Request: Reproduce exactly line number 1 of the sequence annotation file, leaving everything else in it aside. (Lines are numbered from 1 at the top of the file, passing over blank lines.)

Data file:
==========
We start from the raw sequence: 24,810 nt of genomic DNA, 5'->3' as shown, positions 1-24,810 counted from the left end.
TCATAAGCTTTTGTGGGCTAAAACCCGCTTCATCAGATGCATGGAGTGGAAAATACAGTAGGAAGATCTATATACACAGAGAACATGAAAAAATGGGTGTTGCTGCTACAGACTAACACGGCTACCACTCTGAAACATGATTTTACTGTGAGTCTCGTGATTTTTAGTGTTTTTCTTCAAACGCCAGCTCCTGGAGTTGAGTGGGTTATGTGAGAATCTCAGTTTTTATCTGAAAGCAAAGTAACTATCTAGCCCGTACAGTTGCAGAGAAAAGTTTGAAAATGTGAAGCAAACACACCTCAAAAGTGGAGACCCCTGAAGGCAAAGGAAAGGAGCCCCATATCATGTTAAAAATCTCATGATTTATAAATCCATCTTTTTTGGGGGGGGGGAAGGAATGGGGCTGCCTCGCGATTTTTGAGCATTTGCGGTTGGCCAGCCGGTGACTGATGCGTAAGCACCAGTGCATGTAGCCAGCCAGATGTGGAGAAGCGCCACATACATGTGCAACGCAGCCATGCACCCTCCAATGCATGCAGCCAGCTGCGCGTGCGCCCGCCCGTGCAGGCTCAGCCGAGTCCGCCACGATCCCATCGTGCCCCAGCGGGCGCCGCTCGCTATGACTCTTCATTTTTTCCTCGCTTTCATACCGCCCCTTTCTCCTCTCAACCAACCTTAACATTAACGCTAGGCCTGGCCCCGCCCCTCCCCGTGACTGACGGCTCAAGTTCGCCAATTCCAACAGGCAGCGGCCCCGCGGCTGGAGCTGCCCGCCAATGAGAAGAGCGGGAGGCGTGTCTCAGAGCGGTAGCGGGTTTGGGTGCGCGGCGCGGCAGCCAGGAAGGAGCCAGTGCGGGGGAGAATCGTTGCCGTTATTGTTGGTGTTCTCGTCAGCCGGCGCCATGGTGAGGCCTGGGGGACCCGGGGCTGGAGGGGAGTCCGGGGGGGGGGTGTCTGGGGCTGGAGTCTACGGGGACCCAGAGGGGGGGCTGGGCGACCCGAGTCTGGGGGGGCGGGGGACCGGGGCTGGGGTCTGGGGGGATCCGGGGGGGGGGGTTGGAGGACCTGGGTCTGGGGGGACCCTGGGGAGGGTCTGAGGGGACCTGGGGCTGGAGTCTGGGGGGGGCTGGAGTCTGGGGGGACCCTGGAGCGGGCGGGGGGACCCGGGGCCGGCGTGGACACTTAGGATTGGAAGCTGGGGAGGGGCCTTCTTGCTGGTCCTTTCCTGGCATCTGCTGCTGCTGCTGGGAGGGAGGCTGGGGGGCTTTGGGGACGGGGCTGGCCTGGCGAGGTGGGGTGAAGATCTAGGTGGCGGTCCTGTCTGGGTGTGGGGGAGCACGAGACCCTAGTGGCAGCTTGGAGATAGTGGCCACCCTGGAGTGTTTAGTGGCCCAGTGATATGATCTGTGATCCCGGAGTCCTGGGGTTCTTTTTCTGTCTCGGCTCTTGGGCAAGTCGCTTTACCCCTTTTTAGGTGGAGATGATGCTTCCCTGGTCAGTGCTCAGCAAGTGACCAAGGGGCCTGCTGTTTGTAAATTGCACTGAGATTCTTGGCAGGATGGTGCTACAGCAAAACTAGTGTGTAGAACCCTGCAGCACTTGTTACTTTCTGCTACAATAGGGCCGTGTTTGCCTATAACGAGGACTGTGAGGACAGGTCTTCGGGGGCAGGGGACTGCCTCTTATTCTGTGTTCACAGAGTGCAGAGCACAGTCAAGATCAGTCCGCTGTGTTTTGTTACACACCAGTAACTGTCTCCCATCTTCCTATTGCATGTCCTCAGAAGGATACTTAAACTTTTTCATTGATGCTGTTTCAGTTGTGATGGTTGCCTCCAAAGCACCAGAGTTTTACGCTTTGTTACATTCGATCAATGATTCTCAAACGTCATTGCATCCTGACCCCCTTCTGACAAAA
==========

We start from the raw sequence: 24,810 nt of genomic DNA, 5'->3' as shown, positions 1-24,810 counted from the left end.